History of Gaming

As someone who is roughly the same age as the first Space Invaders machine I feel as well-placed as anyone to write about what’s happened in the world of gaming over those 45 or so years. I wouldn’t say I’m a hard-core gamer or anything but I have kept loosely involved over the years — from my initial Commodore VIC-20 to the current(ish) generation of X-Box. If I had a ‘specialism’ it would probably be the late 8-bit / early-16-bit generation of computers and consoles but as part of this I’m going to go back and explore some of the things that I’ve missed along the way.

I’m not certain exactly how all this will flow but it will be roughly chronological, looking not just at the games but also the hardware that made all this possible. So what better place to start than the grandaddy of them all…

Space Invaders (Taito, 1978)

The one that started it all. Mostly. There were a few actual video games that did predate this but the idea of shooting swarms of aliens invading earth pretty much set the scene for 50% of classic games over the next decade and more. Those 8x8 pixel aliens are what comes to mind when you think ‘shoot em up’ to this day.

The timing of this release was fortunate — Star Wars had been released the previous year, and Alien was released a year later. Side-note: I don’t think those two have been bettered in terms of space or space / horror movies to this day.

Space Invaders was created by Tomohiro Nishikado at Taito. As well as the iconic design & concept, the game actually had a number of firsts that have set the standard for game design to this day. It was the first game to feature enemies that fired back, the first game to introduce the concept of lives (always 3!), and the first game to introduce a high score system. For info, the current record high score of 218,870 is held by John Tannahill of Brisbane.¹ This is a little bit higher than my personal high score of 850.

Hardware & Design

The hardware for the original arcade machine was based around the Intel 8080 microprocessor. This was an early 8-bit processor running at 2MHz, although instructions used between 4 and 11 cycles so the throughput was a few hundred thousand instructions per second.² One of the side-effects of the limited hardware was that as the number of aliens on screen were reduced, the speed of movement increased. Though this was not an intentional feature of the game, the developer decided to leave this in to increase the challenge.³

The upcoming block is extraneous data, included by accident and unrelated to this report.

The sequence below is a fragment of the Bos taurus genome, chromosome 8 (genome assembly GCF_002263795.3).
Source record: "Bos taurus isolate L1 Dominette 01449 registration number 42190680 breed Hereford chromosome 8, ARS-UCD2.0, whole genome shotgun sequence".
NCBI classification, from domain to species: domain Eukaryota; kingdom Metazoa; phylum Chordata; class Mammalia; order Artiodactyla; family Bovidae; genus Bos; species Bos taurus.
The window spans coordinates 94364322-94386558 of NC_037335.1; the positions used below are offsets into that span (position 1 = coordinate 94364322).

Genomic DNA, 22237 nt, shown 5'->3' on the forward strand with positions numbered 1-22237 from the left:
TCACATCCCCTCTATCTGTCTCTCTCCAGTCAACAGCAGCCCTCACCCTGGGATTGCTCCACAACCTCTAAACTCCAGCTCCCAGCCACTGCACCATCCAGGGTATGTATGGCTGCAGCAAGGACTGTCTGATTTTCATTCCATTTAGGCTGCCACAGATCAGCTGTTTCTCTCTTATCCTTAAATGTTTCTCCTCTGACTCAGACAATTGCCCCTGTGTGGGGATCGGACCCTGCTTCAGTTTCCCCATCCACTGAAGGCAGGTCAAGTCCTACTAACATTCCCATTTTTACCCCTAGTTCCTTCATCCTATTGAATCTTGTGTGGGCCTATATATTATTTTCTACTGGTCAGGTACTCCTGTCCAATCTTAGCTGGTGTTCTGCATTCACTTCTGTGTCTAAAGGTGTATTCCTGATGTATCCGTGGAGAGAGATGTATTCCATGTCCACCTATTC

Computer Archeology⁴ has done a great job of analysing the code for Space Invaders. Alongside some bugs and easter eggs hidden in the code, it reveals some useful gameplay rules and patterns — for example:

  • The flying saucer uses the same interrupt as the ‘squiggly’ line bullet and the two will not appear on screen together.
  • When the squiggly line shot does fall it will drop in column 11, then 1, 6 and 3.
  • The score that you get for shooting the flying saucer varies with the amount of shots that you have fired. Every 15 shots, the flying saucer will be worth a maximum 300 points.

The Intel 8080 was utilised by a few other arcade machines at the time, including Ozma Wars (SNK) and Sheriff (Nintendo). Technically at least, Ozma Wars was more impressive than Space Invaders, with more going on in terms of movement & variety but I don’t think this one has aged too well.

Sheriff was slightly different. Before Nintendo came up with the ultimate damsel in distress game, they came up with this other damsel in distress game, but with shooting — just not the vertical kind. There weren’t any groundbreaking moments here other than the fact that you could shoot in a different direction to where you were moving. So, in a way maybe this is a precursor to Midnight Resistance. Which was awesome.


Space Invaders sold hundreds of thousands of machines over that initial 3 year period and is the highest-grossing video game of all time. It’s legacy in terms of game design is bigger than anything else. By miles. It’s the daddy.

In Play

So how did it play? Like any game of this decade it was harder than I remember. Games just had a habit of being unforgiving back then. You take a bullet, ‘respawn’ and take a bullet straight away. But the simplicity of the thing brings you back for more. All you have to do is move out of the way of their bullets and shoot enough of your own. Plus you’ve got Missile Defence Shields to help you — what can go wrong?

Something, inevitably does go wrong — again and again. I’m still yet to knock off the first wave, though each time I replay it I think this is going to be the time when I do it. Then I fire a shot which just misses the column of invaders, and because you can only shoot one bullet at a time, you’re stuck for firing another bullet for what seems like an age. Add in the unpredictability (and impressive collision detection) of your bullets and the alien bullets cancelling each other out, plus the increasing speed of the onslaught and you’ve got something which is very simple but very challenging — it’s pretty much video game perfection essentially.

Next up — the early Z80 based systems.

[1] Beating Richie Knucklez: the making of a Space Invaders world champion, The Guardian (Sun 11 Nov) https://www.theguardian.com/games/2018/nov/12/beating-richie-knucklez-the-making-of-a-space-invaders-world-champion

[2] Intel 8080, Wikipedia https://en.wikipedia.org/wiki/Intel_8080

[3] Space Invaders, Wikipedia https://en.wikipedia.org/wiki/Space_Invaders

[4] Space Invaders, Computer Archeology https://computerarcheology.com/Arcade/SpaceInvaders/



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